Altria Group Inc. pulled out of the e-cigarette market in the fall of 2018 because of a secret deal with rival Juul Labs Inc. — not because of the public-health concerns it cited publicly at the time, according to antitrust officials.
The U.S. Federal Trade Commission revealed the agreement between the two companies in an antitrust complaint made public Friday. The complaint cites new evidence about the negotiations between the two companies that resulted in Altria’s $12.8 billion investment in Juul in December 2018.
The complaint from the FTC, which sued on Wednesday to block the deal and ordered Altria and Juul to unwind the investment, states that Altria pulled its MarkTen product from the market as a condition of investing in Juul.
Juul’s “executives made clear their position that Altria could not remain a competitor in the relevant market if there was to be a deal,” according to the complaint. During negotiations, Juul insisted, “and Altria recognized, that Altria’s exit from the e-cigarette market was a non-negotiable condition for any deal.”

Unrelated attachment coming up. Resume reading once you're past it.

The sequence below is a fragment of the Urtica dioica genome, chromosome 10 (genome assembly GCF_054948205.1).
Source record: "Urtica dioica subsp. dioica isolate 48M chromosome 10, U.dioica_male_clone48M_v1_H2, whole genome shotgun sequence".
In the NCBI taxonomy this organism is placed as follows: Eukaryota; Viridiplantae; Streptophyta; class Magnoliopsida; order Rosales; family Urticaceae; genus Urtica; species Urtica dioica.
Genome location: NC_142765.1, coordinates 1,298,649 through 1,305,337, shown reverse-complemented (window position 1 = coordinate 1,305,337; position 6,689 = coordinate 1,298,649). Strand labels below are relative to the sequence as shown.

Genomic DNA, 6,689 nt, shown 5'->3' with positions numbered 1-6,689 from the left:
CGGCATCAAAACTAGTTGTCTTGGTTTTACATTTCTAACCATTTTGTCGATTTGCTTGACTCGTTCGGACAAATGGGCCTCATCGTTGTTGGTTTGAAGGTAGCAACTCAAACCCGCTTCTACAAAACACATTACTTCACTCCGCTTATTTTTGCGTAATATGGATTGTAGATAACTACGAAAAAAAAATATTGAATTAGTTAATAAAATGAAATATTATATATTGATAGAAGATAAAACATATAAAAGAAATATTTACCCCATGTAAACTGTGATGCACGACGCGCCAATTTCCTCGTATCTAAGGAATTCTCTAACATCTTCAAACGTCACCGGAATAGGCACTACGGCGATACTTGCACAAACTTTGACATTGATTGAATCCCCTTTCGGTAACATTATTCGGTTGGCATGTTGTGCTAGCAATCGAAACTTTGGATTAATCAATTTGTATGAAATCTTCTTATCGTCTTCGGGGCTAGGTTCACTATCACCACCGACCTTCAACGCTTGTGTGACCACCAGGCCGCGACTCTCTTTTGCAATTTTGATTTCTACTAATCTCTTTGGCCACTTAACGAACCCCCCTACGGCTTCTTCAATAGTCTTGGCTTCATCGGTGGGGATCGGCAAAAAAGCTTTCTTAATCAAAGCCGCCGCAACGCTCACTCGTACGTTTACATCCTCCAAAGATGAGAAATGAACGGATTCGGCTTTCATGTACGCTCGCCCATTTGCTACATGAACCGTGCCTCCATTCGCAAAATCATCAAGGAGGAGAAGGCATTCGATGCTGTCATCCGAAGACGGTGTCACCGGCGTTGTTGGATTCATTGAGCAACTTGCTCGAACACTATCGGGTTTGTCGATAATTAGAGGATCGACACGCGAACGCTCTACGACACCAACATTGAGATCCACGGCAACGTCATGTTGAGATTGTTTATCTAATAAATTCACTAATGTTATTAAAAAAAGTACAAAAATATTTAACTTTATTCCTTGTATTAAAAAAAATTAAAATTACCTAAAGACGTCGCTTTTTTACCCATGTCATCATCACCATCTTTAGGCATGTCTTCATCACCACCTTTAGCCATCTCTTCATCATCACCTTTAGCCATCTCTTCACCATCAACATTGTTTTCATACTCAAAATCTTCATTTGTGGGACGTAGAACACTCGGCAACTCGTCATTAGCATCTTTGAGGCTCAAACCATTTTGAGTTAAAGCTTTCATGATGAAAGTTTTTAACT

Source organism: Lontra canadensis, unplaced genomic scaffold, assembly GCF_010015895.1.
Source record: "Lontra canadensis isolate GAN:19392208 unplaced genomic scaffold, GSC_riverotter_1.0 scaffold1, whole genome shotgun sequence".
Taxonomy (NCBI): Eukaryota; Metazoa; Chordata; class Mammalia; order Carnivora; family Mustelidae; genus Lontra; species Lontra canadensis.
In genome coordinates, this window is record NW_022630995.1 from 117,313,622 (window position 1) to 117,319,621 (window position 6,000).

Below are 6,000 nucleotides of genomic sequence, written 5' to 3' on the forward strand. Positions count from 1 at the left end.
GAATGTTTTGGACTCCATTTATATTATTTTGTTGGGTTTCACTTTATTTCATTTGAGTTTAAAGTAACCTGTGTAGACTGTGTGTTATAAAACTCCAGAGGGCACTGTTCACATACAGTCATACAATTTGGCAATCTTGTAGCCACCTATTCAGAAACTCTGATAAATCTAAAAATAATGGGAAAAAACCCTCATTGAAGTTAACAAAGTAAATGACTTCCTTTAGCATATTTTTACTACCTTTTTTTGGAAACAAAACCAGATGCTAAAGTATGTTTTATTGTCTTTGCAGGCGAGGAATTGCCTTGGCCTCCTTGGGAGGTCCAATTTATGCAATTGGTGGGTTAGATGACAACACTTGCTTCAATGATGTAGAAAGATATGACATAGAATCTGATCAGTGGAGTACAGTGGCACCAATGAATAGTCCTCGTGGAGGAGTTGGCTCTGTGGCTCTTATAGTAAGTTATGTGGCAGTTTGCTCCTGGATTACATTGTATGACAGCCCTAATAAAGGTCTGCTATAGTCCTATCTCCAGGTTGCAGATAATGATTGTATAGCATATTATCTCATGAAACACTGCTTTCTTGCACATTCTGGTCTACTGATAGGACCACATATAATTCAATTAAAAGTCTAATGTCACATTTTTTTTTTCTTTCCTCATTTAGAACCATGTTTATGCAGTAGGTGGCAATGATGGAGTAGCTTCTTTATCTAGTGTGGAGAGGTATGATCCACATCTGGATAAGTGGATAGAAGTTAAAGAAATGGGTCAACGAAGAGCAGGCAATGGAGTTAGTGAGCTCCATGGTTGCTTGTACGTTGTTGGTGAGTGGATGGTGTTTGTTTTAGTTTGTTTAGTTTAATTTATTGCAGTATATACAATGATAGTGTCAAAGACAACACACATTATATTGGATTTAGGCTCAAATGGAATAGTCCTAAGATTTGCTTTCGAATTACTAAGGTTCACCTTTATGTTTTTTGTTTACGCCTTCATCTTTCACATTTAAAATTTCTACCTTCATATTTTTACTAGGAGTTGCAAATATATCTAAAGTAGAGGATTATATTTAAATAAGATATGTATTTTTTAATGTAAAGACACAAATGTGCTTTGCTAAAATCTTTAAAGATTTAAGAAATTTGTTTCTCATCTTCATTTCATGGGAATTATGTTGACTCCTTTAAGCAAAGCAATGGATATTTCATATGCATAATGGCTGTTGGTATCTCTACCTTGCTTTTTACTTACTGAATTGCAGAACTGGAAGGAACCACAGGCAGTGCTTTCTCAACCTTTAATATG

Juul spokesman Austin Finan said in a statement that the company disagrees with the “factual and legal allegations” in the FTC’s complaint and “will respond through the appropriate administrative process.”
“We believe that our investment in Juul does not harm competition and that the FTC misunderstood the facts,” said Murray Garnick, Altria’s executive vice president and general counsel. He said he’s disappointed with the FTC’s decision and “believe we have a strong defense and will vigorously defend our investment.”
Altria had told the Food and Drug Administration in an Oct. 25, 2018 letter that it believed kids shouldn’t use tobacco and it would remove its e-cigarette products MarkTen Elite and Apex by MarkTen from the market, and remove all flavors except for menthol and mint from its other, similar products.
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